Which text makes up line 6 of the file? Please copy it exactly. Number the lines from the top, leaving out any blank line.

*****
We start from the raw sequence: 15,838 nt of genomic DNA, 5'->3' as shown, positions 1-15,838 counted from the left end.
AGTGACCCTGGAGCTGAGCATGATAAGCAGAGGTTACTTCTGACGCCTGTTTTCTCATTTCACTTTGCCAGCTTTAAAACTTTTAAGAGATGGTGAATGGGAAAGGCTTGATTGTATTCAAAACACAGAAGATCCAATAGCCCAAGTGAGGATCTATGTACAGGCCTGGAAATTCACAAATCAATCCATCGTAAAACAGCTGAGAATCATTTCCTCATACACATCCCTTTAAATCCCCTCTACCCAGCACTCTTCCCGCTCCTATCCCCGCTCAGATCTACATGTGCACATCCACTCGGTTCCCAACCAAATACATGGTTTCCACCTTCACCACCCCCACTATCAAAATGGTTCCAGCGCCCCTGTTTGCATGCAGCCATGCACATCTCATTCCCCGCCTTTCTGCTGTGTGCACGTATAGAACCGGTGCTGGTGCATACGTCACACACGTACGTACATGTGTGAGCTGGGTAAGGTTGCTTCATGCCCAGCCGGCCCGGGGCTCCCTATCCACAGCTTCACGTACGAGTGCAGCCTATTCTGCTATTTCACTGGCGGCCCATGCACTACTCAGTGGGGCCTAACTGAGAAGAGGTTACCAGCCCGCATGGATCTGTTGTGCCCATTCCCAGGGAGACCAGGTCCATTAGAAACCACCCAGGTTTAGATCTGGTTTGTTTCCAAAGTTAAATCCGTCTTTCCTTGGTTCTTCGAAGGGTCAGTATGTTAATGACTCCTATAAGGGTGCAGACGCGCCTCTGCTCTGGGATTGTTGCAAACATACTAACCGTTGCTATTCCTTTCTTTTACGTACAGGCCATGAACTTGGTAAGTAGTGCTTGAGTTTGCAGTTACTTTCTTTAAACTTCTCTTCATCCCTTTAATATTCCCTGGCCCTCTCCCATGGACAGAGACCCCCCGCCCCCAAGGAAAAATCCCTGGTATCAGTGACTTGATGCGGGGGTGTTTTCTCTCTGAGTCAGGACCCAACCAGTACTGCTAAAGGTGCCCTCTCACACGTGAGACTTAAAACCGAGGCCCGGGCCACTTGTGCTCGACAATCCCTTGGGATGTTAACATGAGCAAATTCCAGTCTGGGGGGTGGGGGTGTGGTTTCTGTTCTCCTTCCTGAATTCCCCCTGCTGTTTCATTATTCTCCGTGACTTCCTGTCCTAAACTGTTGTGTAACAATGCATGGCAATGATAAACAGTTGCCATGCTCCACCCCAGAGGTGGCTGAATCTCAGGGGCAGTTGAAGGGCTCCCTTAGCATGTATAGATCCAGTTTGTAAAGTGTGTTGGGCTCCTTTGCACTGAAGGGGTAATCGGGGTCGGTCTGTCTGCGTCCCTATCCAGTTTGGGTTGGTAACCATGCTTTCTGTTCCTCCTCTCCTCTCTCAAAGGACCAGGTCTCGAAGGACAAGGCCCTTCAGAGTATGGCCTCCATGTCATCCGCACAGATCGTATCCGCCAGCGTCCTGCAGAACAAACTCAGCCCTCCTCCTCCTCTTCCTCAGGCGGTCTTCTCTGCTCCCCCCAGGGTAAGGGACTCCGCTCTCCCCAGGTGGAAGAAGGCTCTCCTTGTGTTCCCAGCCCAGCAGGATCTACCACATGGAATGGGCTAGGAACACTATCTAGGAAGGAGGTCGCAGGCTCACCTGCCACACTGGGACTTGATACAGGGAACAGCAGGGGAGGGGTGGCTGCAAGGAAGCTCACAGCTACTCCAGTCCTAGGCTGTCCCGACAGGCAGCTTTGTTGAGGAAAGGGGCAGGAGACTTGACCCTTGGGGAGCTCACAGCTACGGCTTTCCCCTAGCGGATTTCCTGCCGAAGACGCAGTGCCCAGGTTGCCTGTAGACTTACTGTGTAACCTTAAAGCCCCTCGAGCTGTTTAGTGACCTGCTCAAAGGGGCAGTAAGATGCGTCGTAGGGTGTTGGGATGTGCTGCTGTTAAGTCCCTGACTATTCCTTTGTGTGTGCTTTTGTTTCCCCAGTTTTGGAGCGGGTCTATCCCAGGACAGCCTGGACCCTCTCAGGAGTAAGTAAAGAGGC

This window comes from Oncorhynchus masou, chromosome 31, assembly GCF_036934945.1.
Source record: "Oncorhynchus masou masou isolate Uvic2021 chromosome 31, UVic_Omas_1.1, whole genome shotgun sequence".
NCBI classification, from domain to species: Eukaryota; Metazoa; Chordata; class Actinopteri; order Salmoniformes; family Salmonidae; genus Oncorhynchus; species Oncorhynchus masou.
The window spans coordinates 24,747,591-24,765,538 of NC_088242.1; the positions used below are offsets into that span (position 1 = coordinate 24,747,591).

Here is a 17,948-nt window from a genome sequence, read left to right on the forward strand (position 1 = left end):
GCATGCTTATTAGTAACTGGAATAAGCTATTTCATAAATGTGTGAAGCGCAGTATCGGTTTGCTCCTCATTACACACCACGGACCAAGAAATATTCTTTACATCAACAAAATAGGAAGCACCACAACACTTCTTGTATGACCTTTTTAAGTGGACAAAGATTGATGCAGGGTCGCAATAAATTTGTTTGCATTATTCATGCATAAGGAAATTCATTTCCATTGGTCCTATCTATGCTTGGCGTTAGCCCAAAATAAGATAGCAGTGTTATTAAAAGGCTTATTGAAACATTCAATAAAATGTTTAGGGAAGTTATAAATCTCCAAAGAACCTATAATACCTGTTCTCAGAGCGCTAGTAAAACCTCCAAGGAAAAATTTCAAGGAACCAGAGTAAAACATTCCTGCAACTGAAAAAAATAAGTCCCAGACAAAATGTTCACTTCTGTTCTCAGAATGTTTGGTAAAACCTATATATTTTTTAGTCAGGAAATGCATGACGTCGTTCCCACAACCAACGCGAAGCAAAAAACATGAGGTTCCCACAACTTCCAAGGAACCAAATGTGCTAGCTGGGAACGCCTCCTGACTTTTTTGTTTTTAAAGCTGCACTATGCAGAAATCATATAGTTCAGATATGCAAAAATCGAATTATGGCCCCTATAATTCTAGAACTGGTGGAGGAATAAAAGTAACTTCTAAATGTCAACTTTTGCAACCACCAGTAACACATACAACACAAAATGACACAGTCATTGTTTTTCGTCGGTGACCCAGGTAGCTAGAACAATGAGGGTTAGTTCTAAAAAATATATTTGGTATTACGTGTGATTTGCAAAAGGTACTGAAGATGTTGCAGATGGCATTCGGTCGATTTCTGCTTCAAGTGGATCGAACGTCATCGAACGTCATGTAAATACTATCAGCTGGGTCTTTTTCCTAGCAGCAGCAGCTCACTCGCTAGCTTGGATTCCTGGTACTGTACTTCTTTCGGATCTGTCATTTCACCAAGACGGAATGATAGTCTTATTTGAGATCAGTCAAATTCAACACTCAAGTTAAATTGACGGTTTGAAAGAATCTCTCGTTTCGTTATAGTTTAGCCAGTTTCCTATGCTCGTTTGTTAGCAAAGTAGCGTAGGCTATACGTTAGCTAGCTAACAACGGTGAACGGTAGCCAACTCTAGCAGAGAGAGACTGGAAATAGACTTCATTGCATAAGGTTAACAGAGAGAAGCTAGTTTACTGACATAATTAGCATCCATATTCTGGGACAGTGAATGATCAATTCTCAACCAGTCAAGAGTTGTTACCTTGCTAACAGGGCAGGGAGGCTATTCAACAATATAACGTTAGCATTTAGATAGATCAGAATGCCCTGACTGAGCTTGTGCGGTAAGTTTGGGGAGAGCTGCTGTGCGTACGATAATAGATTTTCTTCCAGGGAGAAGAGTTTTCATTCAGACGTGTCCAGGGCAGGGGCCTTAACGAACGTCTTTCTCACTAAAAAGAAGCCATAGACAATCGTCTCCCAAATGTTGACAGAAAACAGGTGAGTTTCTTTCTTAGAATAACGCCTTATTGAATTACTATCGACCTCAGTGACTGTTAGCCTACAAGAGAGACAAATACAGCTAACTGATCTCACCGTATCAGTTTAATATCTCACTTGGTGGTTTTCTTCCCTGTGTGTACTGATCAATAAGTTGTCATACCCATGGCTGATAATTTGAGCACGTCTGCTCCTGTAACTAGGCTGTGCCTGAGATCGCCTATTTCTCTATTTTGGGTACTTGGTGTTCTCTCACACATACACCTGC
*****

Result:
The window spans coordinates 24,747,591-24,765,538 of NC_088242.1; the positions used below are offsets into that span (position 1 = coordinate 24,747,591).